... Johnson is the difference between a good year and something special. Obviously, every team's backup is worse than the No. 1, but Grady hasn't shown enough yet when given a chance to show he can lead the team through adversity, and Manis is an X factor. Johnson's knee is healthy, but everyone will be holding their breath every time he gets hit.
Outlook: Ratliff had his ups-and-downs last season, but he was generally solid leading the Utes to an eight win season and a miraculous play by BYU's John Beck of finishing up with a five-game winning streak. Brian Johnson will do even more and should take the offense to another level. If Utah could win with Brett Ratliff, it should be able to dominate with Johnson. Tommy Grady and Chad Manis are good backups who should be able to carry things for a while if needed, though Utah can't win the Mountain West title if they're under center.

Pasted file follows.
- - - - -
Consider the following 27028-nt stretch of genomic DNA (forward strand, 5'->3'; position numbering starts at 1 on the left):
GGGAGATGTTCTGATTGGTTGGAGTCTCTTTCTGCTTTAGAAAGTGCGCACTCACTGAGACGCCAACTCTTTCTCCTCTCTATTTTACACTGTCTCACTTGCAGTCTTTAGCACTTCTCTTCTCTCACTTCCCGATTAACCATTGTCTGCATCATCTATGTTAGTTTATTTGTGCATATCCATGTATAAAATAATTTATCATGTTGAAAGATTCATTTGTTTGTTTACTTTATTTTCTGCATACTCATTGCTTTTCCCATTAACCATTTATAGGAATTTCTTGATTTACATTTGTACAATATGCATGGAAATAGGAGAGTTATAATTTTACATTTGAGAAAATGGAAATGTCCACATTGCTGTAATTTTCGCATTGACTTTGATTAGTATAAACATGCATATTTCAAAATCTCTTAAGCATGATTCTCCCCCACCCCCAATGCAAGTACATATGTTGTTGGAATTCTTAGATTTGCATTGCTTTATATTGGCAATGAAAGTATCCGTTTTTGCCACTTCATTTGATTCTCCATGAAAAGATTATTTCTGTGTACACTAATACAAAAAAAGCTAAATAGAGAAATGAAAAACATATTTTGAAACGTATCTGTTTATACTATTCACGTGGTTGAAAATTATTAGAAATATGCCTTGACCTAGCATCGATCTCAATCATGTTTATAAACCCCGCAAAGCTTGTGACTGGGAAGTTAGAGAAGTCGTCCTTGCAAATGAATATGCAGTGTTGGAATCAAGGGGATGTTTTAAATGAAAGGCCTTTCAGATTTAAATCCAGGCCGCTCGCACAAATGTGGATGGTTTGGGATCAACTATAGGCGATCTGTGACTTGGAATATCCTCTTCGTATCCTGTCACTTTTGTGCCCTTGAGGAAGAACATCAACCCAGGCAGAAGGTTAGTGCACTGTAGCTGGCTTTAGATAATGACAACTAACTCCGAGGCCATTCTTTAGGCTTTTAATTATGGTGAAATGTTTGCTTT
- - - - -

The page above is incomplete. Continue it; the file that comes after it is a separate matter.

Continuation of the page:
Rating: 8.5

Running Backs

Projected Starters: Former USC Trojan Darryl Poston got a seventh year of eligibility from the NCAA after missing four years in a row with a variety of injuries with a torn up knee the worst of the bunch. He was the surprise of spring ball last season and went on to lead the team with 553 yards and five touchdowns in a slightly disappointing year. The smallest of the Utah running back options, despite being a solid 5-11 and 200 pounds, he has the potential to become a weapon if he can get into the open on a regular basis. Now he needs to crank out bigger runs after averaging just 3.8 yards per carry with a long run of 18.

Projected Top Reserves: 219-pound sophomore Darrell Mack is a power runner compared to the speed and quickness of Poston. He didn't get a whole bunch of work missing a bulk of the first half of the year banged up, but he was in the mix over the final five games. .With a good mix of power and moves, he has the potential to be the team's best back if he puts it all together and starts to produce.